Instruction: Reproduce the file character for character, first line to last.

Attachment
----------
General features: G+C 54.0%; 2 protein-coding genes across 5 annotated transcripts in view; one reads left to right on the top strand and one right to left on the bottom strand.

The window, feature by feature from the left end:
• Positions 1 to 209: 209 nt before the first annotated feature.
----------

General features: G+C 54.0%; 2 protein-coding genes across 5 annotated transcripts in view; one reads left to right on the top strand and one right to left on the bottom strand.

The window, feature by feature from the left end:
• Positions 1 to 209: 209 nt before the first annotated feature.